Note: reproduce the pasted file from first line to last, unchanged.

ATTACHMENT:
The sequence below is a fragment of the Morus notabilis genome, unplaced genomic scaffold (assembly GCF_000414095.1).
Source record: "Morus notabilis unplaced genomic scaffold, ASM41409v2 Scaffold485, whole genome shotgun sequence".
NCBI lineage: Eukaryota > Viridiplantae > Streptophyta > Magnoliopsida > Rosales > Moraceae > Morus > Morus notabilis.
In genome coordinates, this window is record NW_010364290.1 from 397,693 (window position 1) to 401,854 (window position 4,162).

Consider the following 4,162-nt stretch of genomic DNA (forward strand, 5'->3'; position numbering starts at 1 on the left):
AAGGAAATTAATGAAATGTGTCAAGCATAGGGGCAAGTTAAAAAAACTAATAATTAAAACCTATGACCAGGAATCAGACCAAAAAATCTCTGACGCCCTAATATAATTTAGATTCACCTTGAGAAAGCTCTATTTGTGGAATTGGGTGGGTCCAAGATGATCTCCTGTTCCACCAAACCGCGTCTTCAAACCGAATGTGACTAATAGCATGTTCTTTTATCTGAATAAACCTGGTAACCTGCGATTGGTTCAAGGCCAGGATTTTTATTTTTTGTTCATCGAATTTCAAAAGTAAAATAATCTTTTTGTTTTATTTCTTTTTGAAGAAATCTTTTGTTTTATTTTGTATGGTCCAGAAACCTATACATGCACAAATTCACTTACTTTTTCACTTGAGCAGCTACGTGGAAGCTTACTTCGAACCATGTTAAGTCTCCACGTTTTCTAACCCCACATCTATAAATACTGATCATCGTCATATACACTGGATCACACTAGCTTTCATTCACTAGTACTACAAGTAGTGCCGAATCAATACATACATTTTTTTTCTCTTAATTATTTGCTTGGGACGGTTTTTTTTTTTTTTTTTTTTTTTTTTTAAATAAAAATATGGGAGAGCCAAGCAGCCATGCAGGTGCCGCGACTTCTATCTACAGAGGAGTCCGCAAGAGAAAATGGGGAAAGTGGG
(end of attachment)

The sequence below is a fragment of the Morus notabilis genome, unplaced genomic scaffold (assembly GCF_000414095.1).
Source record: "Morus notabilis unplaced genomic scaffold, ASM41409v2 Scaffold485, whole genome shotgun sequence".
NCBI lineage: Eukaryota > Viridiplantae > Streptophyta > Magnoliopsida > Rosales > Moraceae > Morus > Morus notabilis.
In genome coordinates, this window is record NW_010364290.1 from 397,693 (window position 1) to 401,854 (window position 4,162).

Consider the following 4,162-nt stretch of genomic DNA (forward strand, 5'->3'; position numbering starts at 1 on the left):
AAGGAAATTAATGAAATGTGTCAAGCATAGGGGCAAGTTAAAAAAACTAATAATTAAAACCTATGACCAGGAATCAGACCAAAAAATCTCTGACGCCCTAATATAATTTAGATTCACCTTGAGAAAGCTCTATTTGTGGAATTGGGTGGGTCCAAGATGATCTCCTGTTCCACCAAACCGCGTCTTCAAACCGAATGTGACTAATAGCATGTTCTTTTATCTGAATAAACCTGGTAACCTGCGATTGGTTCAAGGCCAGGATTTTTATTTTTTGTTCATCGAATTTCAAAAGTAAAATAATCTTTTTGTTTTATTTCTTTTTGAAGAAATCTTTTGTTTTATTTTGTATGGTCCAGAAACCTATACATGCACAAATTCACTTACTTTTTCACTTGAGCAGCTACGTGGAAGCTTACTTCGAACCATGTTAAGTCTCCACGTTTTCTAACCCCACATCTATAAATACTGATCATCGTCATATACACTGGATCACACTAGCTTTCATTCACTAGTACTACAAGTAGTGCCGAATCAATACATACATTTTTTTTCTCTTAATTATTTGCTTGGGACGGTTTTTTTTTTTTTTTTTTTTTTTTTTTAAATAAAAATATGGGAGAGCCAAGCAGCCATGCAGGTGCCGCGACTTCTATCTACAGAGGAGTCCGCAAGAGAAAATGGGGAAAGTGGG